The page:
Before going back for Hansen, the base camp was able to patch Hall through over the radio system to his pregnant wife Jan (mezzo-soprano Sasha Cooke).
“Talbot lavished beautiful and wistful music on this final duet,” said Scheer at another seminar. “They both know that final heartbreaking conversation will be the last. It gets to me every time I hear it.”
There is one more character in the opera: The mountain itself.
“The music paints a picture of Everest in all its awe-inspiring majesty and its dispassionate cruelty,” says conductor Nicole Paiement, who last year was named the Dallas Opera’s Principal Guest Conductor. “The storm’s music is as overwhelming as the actual event itself must have been. It is ‘cinematic’ in that the music in the orchestral pit and the action on the stage are integrally entwined.”
The cast members say that the music explains, elucidates, underlines and even exaggerates both the intrinsic drama of a raging storm on the outside and the battle for survival on the inside; humans pushed way beyond their limits.
Foglia has already shown us his ability to stage a large-scale drama that hinges on private interactions when he directed Moby-Dick to international acclaim. New operas are his specialty.
“I came into the project about a year and a half ago,” Foglia says. “The libretto was still in outline stage. It was about halfway there. “My input was the same as with Moby-Dick. I see my position in early stages as a first responder—asking questions about why certain things are done. I ask a lot of questions more than give solutions.”
The set, designed by Robert Brill, is representative rather than reality-driven. It fills every square foot of the stage with boxes creating many different levels that allow for real climbing (several climbing supernumeraries were brought on) to heighten the sense of place. The surfaces on the cubist set also serve as a screen for projections by Elaine J. McCarthy (whose projection work was impressive in Moby-Dick) that add realism—both existent and illusory—to the experience.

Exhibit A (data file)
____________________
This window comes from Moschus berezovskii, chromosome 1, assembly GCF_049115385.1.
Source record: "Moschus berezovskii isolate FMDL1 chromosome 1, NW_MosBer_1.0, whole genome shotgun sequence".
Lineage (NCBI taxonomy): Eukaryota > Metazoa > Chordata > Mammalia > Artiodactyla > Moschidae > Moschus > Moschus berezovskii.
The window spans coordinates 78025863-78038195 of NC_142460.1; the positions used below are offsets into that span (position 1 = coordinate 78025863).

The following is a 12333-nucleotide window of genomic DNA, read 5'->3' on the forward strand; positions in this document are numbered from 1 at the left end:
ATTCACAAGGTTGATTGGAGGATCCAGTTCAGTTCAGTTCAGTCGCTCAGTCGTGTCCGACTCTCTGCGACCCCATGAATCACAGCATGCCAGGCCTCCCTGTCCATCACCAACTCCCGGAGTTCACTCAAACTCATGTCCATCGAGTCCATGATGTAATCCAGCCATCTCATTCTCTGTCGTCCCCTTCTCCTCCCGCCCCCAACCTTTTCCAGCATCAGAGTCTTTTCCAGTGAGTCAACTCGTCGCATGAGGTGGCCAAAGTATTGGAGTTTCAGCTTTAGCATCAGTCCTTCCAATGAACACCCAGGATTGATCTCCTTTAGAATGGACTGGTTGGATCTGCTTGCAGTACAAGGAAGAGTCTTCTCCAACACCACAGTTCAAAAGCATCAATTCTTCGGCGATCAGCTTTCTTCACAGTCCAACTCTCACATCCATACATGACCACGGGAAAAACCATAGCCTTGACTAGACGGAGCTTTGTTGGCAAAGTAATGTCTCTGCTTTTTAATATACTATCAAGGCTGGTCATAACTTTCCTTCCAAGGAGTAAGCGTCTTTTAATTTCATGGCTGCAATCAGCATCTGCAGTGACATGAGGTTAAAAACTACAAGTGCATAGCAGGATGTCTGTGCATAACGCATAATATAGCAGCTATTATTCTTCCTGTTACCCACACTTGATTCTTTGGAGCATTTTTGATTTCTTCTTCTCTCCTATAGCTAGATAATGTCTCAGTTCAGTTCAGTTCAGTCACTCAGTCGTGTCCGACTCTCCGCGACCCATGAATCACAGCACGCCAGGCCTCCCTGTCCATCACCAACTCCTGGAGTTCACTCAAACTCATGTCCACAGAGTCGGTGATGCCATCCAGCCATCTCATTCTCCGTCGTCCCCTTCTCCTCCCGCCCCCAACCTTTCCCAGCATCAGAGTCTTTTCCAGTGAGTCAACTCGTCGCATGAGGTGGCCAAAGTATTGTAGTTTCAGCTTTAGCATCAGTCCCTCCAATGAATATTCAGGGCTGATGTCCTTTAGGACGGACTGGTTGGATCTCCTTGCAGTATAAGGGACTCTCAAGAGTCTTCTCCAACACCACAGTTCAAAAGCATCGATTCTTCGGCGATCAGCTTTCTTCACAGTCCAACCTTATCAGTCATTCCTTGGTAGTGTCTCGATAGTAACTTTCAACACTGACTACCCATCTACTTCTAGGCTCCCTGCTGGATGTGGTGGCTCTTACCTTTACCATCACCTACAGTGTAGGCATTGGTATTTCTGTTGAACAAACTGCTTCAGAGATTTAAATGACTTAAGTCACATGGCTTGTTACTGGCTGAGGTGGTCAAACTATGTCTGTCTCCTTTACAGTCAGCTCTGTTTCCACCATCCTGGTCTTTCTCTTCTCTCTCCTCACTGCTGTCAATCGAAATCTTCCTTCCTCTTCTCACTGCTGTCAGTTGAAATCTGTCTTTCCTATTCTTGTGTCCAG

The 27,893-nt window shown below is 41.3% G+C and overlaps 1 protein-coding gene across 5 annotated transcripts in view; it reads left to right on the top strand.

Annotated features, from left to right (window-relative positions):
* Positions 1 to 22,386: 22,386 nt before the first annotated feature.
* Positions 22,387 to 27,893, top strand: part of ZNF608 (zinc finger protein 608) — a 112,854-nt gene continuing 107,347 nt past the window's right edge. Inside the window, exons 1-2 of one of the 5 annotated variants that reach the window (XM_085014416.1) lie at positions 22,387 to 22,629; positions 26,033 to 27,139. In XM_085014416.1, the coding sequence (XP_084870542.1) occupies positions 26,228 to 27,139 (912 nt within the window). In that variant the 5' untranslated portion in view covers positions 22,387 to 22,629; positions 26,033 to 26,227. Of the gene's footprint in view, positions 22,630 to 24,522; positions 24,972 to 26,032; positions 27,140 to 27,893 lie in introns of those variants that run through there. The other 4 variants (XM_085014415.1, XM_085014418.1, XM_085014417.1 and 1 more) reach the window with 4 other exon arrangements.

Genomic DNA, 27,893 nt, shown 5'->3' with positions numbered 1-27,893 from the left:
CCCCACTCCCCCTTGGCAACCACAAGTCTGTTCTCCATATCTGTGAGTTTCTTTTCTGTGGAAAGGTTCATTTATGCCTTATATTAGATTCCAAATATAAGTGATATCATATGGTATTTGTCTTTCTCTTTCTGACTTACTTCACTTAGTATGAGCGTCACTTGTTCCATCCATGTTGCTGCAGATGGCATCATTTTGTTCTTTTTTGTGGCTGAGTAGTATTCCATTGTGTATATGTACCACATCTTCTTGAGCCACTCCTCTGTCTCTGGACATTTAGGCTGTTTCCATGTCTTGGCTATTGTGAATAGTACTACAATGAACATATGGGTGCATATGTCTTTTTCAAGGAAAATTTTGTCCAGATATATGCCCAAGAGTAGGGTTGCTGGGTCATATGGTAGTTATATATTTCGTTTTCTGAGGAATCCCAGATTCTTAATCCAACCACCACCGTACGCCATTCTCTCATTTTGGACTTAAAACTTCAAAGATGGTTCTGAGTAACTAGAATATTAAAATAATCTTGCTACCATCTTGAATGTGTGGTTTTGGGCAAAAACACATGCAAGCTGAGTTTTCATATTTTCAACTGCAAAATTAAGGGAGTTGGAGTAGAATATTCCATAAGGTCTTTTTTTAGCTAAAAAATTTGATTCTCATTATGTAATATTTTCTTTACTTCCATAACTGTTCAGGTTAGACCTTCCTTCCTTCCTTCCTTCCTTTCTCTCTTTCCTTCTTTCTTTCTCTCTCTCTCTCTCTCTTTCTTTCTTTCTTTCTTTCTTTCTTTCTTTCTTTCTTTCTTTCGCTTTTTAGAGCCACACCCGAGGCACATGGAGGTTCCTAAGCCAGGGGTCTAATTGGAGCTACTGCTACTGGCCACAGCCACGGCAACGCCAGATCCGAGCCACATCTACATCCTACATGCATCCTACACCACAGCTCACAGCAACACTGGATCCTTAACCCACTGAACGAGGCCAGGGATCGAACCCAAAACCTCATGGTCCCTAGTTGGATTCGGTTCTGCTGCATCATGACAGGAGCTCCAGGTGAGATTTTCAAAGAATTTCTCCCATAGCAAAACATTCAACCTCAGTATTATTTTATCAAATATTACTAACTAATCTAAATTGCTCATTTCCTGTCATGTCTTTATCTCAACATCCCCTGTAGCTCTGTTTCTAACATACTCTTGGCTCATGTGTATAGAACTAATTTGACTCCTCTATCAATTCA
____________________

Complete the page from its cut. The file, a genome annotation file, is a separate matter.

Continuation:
Craig Verm, who plays Doug Hansen, is a climber in real life. “There is a place where I lower myself down, just as I would on a climb,” he says. “I even get to wear my own parka.”
Mt. Everest is 29,029 feet above sea level, making it the highest peak on earth.
“Everest is not a hard mountain to climb in itself,” Weathers said at a recent talk at the Perot Museum of Nature and Science. “What makes it extraordinarily difficult is that it is so high. The oxygen level is thin and altitude sickness is a real danger.”
The use of supplemental oxygen is common, but controversial. Its use was standard from the 1920s until 1978, when the summit was reached without it. The expedition portrayed in the opera used it. The top guides claim that bottled oxygen use allows less experienced climbers to try to make it to the summit. This was, in point of fact, exactly what happened in the present situation.
Doug Hansen was barely qualified to climb Everest and, to make matters worse, was reportedly not in adequate physical shape. But the critical decision to go forward, past the 2 p.m. failsafe deadline, sealed the fate of Hansen and others.
“Nature is unforgiving, and it’s powerful, and these men trying to test nature is a story of hubris,” Foglia told the Star-Telegram. “…That’s what I’m drawn to—why is there this desire to put yourself so close to death? It’s about endurance to a certain degree but you’re also putting yourself at great risk.”
THE OTHER OPERA